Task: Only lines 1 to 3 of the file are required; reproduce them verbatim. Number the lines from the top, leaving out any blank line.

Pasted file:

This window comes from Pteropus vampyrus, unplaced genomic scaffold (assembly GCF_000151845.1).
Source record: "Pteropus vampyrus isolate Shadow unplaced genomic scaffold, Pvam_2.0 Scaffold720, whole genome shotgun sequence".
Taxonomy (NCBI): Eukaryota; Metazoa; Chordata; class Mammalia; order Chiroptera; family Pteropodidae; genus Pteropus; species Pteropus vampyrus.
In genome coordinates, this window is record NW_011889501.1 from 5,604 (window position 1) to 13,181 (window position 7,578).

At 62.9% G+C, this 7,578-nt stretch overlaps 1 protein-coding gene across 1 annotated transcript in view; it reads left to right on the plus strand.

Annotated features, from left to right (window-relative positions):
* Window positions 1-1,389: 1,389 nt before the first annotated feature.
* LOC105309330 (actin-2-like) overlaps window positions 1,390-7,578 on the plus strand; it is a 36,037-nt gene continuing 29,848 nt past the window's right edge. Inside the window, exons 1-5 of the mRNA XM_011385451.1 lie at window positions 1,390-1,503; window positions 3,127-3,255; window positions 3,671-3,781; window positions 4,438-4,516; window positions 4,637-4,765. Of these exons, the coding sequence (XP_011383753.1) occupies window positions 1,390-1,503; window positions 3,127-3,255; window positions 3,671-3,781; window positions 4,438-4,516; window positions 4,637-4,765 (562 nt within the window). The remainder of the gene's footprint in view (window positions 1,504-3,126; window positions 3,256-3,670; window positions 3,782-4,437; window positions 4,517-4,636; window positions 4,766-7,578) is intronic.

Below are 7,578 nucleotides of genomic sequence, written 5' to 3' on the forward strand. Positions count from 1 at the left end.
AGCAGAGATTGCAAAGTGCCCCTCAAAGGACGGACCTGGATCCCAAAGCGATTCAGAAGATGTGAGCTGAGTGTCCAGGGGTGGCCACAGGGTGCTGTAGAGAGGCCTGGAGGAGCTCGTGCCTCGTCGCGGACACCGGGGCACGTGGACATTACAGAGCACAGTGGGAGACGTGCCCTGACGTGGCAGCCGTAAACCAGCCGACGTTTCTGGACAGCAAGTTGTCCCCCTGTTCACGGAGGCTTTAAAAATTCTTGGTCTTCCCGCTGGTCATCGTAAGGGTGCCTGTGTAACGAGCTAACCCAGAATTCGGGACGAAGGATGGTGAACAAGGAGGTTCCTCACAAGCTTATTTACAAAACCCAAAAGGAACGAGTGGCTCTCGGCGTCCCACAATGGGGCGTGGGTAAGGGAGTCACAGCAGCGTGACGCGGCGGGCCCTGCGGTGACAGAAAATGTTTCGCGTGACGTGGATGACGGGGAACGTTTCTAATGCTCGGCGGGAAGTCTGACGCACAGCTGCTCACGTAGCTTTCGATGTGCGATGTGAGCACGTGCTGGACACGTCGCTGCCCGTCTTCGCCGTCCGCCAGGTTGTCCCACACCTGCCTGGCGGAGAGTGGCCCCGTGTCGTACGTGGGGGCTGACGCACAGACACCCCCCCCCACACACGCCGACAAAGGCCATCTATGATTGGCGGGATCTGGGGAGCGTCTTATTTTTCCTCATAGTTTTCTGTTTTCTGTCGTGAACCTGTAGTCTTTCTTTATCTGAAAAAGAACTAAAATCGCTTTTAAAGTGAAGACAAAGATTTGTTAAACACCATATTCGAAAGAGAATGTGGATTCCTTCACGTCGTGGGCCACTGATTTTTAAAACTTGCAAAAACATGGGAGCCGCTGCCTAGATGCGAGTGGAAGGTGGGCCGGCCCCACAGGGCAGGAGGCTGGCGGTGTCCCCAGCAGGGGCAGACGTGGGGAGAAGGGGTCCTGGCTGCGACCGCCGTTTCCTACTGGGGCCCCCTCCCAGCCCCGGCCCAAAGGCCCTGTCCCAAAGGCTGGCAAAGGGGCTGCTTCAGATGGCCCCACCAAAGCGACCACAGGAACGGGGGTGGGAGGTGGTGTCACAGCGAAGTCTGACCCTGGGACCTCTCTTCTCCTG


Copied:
This window comes from Pteropus vampyrus, unplaced genomic scaffold (assembly GCF_000151845.1).
Source record: "Pteropus vampyrus isolate Shadow unplaced genomic scaffold, Pvam_2.0 Scaffold720, whole genome shotgun sequence".
Taxonomy (NCBI): Eukaryota; Metazoa; Chordata; class Mammalia; order Chiroptera; family Pteropodidae; genus Pteropus; species Pteropus vampyrus.